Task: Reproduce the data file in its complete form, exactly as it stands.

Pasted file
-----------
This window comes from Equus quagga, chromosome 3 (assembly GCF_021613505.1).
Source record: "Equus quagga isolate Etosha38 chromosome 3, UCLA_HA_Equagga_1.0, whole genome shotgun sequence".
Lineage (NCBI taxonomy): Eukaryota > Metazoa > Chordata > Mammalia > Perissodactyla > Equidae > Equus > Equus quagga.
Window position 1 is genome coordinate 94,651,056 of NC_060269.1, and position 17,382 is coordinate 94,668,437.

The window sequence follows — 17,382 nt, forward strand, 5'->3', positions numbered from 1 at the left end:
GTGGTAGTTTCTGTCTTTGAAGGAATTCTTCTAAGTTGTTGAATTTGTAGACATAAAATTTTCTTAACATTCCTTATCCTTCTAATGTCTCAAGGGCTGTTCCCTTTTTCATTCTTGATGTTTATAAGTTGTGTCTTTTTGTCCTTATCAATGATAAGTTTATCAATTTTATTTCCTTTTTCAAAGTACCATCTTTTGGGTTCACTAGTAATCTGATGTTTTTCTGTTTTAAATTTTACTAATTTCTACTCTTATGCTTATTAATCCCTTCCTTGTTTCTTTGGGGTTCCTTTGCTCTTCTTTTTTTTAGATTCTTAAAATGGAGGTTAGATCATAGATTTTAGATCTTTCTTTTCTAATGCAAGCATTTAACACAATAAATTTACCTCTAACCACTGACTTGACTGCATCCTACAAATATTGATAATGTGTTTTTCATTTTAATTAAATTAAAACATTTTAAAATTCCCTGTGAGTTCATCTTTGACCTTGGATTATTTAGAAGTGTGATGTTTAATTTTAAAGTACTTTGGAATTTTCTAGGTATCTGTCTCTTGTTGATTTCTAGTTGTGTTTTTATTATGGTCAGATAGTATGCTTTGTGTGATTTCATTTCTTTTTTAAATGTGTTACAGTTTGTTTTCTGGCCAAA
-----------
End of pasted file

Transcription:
This window comes from Equus quagga, chromosome 3 (assembly GCF_021613505.1).
Source record: "Equus quagga isolate Etosha38 chromosome 3, UCLA_HA_Equagga_1.0, whole genome shotgun sequence".
Lineage (NCBI taxonomy): Eukaryota > Metazoa > Chordata > Mammalia > Perissodactyla > Equidae > Equus > Equus quagga.
Window position 1 is genome coordinate 94,651,056 of NC_060269.1, and position 17,382 is coordinate 94,668,437.

The window sequence follows — 17,382 nt, forward strand, 5'->3', positions numbered from 1 at the left end:
GTGGTAGTTTCTGTCTTTGAAGGAATTCTTCTAAGTTGTTGAATTTGTAGACATAAAATTTTCTTAACATTCCTTATCCTTCTAATGTCTCAAGGGCTGTTCCCTTTTTCATTCTTGATGTTTATAAGTTGTGTCTTTTTGTCCTTATCAATGATAAGTTTATCAATTTTATTTCCTTTTTCAAAGTACCATCTTTTGGGTTCACTAGTAATCTGATGTTTTTCTGTTTTAAATTTTACTAATTTCTACTCTTATGCTTATTAATCCCTTCCTTGTTTCTTTGGGGTTCCTTTGCTCTTCTTTTTTTTAGATTCTTAAAATGGAGGTTAGATCATAGATTTTAGATCTTTCTTTTCTAATGCAAGCATTTAACACAATAAATTTACCTCTAACCACTGACTTGACTGCATCCTACAAATATTGATAATGTGTTTTTCATTTTAATTAAATTAAAACATTTTAAAATTCCCTGTGAGTTCATCTTTGACCTTGGATTATTTAGAAGTGTGATGTTTAATTTTAAAGTACTTTGGAATTTTCTAGGTATCTGTCTCTTGTTGATTTCTAGTTGTGTTTTTATTATGGTCAGATAGTATGCTTTGTGTGATTTCATTTCTTTTTTAAATGTGTTACAGTTTGTTTTCTGGCCAAA